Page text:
Some part of this is gendered, of course.  Nice girls don’t let their desires show, seek recognition, or act as if they are more deserving than other people.  As a woman and a feminist, I am not willing to reject completely (even if I could) such modes of interaction as collaboration, care for others, communality.  I value these traits in both genders and try to foster them in my students.  In teaching girls and boys, in particular, I have a lot of opportunities to experience how different people balance respect and care for others’ needs with respect and care for their own.  As a teacher, I’m often urging students (whether female or male, fifteen or forty) to value their own work highly, speak up about their opinions, be proud of what they’ve done.

In most of my life, I’m actually pretty satisfied with my ability to assert my needs and opinions–to speak up.  The thing I’m not satisfied with is hard to articulate, but it’s to do with operating out of a place of anxiety–of being concerned about falling short, about not being good enough, and particularly about being exposed as inadequate.  It’s rooted, I think, in something other than lack of self-esteem.  I have a lot of self-esteem–I know I’m smart, highly capable, funny, attractive.  It’s more about functioning too much in a mode of humility and not enough in a mode of pride.

I was definitely taught to be privately proud and publicly humble.  And a lot of the time, this is a great way to be!  The thing is that a lot of my dissatisfactions with my life and work can be traced to operating too much out of humility, anxiety, underconfidence.  I think this is the thing that I’m getting stuck on.

Mind you, I know my life is wonderful.  If I couldn’t change a single thing, I’d still be thrilled to be who I am, doing what I do.  I still want, though, to be the best version of myself I can be–the one who enjoys life the most and  puts as much good work into the world as possible.

I also want my work, my writing, to make a place for itself in the world, and I’d do for it what I might not be able to do just for myself, so that it can be here when I’m gone.

And finally, I think I’m ready to test whether my worldview–the disaster mentality, the sense of impending panic, the difficulty being in the moment without anticipating the next problem or concern, the Sunday-night feeling of impending doom–might possibly not be the way I have to live.

So!  My resolution is to act like I know I’m fabulous, damnit.

  • I deserve time to write and the conditions I need to get my work done.  Among other things, I deserve to spend two weeks at a writers’ colony.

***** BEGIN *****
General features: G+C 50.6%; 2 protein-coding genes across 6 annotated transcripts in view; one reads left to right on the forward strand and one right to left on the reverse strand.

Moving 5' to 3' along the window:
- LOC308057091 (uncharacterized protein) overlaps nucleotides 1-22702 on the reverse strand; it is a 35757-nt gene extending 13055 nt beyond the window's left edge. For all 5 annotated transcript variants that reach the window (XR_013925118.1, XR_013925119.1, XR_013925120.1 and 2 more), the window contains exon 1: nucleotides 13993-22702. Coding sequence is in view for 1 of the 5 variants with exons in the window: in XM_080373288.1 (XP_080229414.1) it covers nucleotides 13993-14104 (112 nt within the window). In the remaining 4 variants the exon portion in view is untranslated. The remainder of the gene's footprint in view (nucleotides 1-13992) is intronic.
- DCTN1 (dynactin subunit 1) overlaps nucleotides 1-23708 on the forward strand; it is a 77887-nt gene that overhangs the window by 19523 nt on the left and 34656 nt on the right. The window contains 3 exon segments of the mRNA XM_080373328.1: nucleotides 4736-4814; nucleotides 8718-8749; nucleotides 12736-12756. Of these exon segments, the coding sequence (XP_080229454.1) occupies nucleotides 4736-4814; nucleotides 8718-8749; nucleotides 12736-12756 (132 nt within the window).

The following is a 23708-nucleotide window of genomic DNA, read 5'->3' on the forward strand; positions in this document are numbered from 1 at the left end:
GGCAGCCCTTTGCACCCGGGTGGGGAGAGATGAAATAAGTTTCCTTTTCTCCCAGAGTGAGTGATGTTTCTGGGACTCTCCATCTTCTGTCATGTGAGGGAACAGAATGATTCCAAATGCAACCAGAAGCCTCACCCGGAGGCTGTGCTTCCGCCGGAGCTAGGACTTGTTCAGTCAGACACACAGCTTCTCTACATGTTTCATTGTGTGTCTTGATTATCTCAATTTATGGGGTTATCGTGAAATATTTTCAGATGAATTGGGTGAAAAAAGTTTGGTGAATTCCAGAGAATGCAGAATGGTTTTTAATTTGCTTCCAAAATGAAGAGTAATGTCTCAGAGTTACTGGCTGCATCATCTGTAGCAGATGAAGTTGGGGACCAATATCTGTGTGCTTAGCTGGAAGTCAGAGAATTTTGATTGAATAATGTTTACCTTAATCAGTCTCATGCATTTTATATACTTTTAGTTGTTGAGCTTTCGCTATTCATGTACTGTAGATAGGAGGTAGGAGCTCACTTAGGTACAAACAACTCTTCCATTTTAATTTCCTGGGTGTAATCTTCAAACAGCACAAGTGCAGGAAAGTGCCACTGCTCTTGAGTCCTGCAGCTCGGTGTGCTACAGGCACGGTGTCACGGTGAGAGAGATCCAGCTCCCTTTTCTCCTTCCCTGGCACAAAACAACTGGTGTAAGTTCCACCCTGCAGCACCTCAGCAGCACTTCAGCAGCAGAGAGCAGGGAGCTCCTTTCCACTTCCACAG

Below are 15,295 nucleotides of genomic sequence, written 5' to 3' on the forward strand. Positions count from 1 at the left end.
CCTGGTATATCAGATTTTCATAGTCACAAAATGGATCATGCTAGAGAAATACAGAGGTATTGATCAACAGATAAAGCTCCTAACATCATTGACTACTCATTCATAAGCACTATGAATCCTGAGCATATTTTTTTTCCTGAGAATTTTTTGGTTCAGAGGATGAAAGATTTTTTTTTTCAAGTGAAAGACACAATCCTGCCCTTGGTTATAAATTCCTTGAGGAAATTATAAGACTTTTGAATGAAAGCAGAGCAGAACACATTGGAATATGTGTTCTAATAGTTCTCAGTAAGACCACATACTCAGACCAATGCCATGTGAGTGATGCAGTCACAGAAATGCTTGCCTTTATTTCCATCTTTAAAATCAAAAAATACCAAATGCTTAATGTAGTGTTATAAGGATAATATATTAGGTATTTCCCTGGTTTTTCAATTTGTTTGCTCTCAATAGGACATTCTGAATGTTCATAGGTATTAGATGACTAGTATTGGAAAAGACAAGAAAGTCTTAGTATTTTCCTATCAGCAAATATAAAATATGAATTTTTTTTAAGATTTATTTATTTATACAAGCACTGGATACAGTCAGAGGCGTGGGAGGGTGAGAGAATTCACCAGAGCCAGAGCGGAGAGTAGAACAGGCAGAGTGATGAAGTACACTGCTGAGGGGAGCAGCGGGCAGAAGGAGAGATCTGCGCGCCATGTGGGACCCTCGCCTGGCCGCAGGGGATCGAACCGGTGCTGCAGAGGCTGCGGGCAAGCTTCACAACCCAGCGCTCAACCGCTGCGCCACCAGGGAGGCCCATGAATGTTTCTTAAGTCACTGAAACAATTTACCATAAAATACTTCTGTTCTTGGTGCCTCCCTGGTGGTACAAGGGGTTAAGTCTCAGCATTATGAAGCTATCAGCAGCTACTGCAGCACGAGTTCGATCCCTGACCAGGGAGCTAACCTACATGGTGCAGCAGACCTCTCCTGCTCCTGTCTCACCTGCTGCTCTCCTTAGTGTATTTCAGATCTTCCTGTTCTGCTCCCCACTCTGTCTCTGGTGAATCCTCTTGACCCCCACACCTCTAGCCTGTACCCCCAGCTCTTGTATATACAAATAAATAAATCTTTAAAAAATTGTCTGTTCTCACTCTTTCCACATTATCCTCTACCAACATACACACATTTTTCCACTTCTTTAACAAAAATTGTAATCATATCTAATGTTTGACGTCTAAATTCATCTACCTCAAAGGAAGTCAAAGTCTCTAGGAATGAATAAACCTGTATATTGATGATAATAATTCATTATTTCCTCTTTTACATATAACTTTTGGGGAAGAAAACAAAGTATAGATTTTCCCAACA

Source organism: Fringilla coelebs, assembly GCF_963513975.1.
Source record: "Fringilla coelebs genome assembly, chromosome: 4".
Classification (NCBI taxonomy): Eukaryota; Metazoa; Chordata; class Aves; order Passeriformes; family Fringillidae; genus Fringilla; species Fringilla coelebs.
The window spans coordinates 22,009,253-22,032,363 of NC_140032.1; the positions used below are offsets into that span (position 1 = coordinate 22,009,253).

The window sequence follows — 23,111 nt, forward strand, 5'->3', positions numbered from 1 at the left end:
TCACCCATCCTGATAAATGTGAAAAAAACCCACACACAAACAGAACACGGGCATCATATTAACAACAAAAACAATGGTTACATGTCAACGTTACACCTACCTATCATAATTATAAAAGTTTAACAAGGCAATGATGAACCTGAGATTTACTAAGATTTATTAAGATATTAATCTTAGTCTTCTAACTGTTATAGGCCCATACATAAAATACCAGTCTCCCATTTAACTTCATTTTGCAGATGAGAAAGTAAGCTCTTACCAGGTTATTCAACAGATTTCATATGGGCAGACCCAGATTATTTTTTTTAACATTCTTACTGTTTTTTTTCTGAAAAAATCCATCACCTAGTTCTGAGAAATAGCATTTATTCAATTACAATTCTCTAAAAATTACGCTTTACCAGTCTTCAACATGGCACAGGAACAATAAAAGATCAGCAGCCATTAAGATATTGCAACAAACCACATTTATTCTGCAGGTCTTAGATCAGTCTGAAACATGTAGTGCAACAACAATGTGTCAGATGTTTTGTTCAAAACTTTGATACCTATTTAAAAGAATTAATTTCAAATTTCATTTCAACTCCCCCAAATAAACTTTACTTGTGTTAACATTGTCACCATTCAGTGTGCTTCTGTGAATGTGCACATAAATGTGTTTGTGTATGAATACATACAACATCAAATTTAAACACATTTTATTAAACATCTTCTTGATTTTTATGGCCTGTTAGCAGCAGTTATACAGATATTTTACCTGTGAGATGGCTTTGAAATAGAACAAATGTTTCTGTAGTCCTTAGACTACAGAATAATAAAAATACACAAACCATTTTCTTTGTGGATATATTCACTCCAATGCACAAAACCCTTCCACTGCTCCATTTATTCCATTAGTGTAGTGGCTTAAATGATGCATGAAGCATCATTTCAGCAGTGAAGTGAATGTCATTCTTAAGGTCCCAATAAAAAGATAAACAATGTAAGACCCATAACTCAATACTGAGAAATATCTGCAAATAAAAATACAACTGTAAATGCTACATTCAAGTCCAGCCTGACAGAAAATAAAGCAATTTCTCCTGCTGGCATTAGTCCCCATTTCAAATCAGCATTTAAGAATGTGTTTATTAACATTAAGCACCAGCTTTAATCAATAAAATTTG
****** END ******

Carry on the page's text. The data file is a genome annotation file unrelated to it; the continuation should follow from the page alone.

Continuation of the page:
• I deserve to have my work published.  In fact, magazines and presses should be falling over themselves to get my work.
  • I’m an effective teacher.  I contribute a lot to both my institutions.  I deserve everything I earn and then some.  I can operate from a position of confidence and competence.
  • I deserve to do things that I know matter, like seeing people I care about, without feeling guilty about taking time away from the jobs that I am, after all, performing with great competence.
  • I deserve to spend time having fun.
  • I deserve to spend money and time on things that make life easier, like a cleaning service (which we’ve had for about six months and I wish we’d gotten years ago) or make me feel good (like massages–I need one right now–or going out for a run).
  • I can care for the people I love, and I don’t have to take on other people’s problems.
  • I can choose to eat pretty much exactly what I want to–food I want, that nourishes and pleases me.

I’m feeling a powerful urge to put in a little disclaimer here, to defuse all this self-centeredness and self-aggrandizement, just in case you think I’m really that asshole, so I think I’ll just stop.  For now, I am that asshole/Lenny Dykstra/my bête noire (whose confidence, by the way, is one of the things I both envy and dislike about him).

I rock!  See you soon.


I forgot to add THANK YOU SO MUCH to the commenters for your congratulations about the book. 

I’m looking forward to going to AWP and when people say, “So how’s your work going?” being able to say, “I’ve just finished a new book.”

Just printed out a new copy, with some corrections and changes.  Single-sided.  Very satisfying.